Of what use is 'lambda'???

Duncan Booth duncan at rcp.co.uk
Wed Sep 27 10:31:10 CEST 2000


kragen at dnaco.net (Kragen Sitaker) wrote in <8Z5A5.22404$ve5.1005839 at news-
east.usenetserver.com>:

>"Strict" languages are those that use applicative-order reduction: they
>evaluate the arguments to a function before calling the function.
>Essentially all nonfunctional languages are strict. 

Not entirely true. Some Algol variants used call by name. In the version I 
was exposed to, parameters could be passed by value, result, value result, 
or the default if you didn't specify any of these was to pass them by name.

Call by name, for those that have been fortunate enough to escape it,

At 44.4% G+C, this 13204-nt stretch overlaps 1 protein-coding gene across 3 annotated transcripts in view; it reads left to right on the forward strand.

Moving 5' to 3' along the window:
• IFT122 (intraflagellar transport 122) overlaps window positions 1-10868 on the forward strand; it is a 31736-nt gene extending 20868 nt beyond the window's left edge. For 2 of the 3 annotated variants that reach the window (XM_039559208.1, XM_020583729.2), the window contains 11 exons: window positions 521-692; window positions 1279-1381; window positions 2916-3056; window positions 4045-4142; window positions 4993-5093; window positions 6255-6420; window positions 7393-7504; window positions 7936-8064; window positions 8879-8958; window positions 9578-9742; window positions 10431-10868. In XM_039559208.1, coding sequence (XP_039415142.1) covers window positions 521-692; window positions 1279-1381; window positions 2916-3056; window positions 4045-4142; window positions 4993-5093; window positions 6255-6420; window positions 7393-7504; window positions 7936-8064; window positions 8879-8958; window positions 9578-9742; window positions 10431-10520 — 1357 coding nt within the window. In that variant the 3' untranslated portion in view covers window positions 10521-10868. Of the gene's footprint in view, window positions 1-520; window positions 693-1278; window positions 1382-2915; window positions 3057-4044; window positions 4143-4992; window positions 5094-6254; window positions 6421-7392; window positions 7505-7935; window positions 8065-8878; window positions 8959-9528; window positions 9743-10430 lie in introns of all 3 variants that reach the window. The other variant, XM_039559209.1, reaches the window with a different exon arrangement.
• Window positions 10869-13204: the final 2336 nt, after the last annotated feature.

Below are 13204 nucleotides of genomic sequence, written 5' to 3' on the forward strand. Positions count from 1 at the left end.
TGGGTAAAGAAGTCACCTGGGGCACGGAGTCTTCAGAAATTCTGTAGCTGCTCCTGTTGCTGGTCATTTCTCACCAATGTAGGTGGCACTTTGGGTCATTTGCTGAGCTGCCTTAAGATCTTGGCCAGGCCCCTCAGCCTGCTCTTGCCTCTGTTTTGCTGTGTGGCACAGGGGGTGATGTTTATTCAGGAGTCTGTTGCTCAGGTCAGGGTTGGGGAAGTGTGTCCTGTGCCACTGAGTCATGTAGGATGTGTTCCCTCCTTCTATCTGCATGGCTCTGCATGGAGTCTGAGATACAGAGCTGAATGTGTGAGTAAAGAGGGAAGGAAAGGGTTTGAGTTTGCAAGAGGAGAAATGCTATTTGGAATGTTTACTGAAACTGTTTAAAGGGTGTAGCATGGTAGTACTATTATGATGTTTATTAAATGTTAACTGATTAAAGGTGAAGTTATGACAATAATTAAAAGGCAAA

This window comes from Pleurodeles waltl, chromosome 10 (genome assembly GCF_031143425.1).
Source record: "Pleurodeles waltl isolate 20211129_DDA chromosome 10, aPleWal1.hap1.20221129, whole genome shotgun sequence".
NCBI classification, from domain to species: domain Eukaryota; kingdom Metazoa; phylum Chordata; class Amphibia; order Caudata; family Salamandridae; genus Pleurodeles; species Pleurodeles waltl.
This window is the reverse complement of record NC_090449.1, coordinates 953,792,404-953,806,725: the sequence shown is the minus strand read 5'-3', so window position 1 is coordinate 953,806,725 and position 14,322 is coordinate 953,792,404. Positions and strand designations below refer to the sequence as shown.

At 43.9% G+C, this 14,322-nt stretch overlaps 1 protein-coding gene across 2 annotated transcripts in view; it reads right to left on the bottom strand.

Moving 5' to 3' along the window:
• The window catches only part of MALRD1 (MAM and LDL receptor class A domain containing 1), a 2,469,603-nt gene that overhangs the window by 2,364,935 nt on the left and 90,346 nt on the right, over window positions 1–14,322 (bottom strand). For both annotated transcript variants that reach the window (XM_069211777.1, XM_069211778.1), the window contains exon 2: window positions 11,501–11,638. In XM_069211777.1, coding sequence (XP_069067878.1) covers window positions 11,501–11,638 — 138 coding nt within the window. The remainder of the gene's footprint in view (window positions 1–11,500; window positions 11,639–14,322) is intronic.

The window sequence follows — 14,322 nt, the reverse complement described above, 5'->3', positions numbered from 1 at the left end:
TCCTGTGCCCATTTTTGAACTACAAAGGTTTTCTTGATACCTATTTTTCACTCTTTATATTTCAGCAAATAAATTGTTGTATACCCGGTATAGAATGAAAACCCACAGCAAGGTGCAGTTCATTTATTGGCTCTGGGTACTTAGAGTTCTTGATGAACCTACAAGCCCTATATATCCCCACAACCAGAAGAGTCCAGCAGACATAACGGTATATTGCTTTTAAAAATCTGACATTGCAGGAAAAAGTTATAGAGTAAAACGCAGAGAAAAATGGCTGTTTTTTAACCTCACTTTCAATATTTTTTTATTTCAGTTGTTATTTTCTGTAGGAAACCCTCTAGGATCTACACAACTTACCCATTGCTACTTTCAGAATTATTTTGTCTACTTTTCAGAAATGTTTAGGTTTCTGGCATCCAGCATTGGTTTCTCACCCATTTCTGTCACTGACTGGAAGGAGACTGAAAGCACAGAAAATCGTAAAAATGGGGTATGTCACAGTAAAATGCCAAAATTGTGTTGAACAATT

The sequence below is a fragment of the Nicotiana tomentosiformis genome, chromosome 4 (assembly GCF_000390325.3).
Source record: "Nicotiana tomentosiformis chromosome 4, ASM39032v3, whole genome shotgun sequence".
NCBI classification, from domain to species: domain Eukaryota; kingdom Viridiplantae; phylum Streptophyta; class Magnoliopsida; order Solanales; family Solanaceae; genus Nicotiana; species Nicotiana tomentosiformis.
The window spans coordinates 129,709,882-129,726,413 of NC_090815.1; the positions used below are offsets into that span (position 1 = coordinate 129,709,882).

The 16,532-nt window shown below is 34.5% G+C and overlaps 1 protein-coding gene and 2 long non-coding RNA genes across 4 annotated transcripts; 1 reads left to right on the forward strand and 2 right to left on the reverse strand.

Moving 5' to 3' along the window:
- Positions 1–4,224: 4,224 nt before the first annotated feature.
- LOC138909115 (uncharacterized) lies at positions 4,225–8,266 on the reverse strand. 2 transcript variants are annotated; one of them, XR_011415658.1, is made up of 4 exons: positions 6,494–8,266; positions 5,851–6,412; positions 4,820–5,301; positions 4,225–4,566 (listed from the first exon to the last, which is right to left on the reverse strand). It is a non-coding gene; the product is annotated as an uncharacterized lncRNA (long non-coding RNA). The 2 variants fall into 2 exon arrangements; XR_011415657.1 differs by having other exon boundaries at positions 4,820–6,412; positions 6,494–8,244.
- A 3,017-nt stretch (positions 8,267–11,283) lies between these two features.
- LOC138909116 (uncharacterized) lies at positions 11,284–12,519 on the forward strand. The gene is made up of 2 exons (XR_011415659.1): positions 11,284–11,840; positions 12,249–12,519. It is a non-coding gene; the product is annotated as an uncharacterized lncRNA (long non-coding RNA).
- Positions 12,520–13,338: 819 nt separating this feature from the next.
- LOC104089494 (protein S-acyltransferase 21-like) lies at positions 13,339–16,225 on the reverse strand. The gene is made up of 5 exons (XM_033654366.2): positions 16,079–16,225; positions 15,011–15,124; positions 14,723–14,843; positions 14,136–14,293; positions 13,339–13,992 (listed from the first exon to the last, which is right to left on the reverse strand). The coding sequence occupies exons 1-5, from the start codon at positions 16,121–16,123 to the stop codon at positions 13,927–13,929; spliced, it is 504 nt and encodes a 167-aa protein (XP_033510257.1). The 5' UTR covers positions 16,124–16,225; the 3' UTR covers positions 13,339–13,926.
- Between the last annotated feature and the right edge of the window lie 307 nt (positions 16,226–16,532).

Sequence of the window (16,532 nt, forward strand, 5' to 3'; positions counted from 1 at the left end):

allows you to give an expression as the argument to a function, but delays 
the evaluation of the expression until it is used. A typical example if 
python supported call-by-name might look like:

def addup(i, j):
    total = 0
    while i < 10:
        total = total + j
        i = i + 1
    return total

vals = [9, 8, 7, 6, 5, 4, 3, 2, 1, 0]
index = 0
print addup(index, vals[index])

Python, thankfully, returns 90 as the result. If it used call by name, it 
would return 45.



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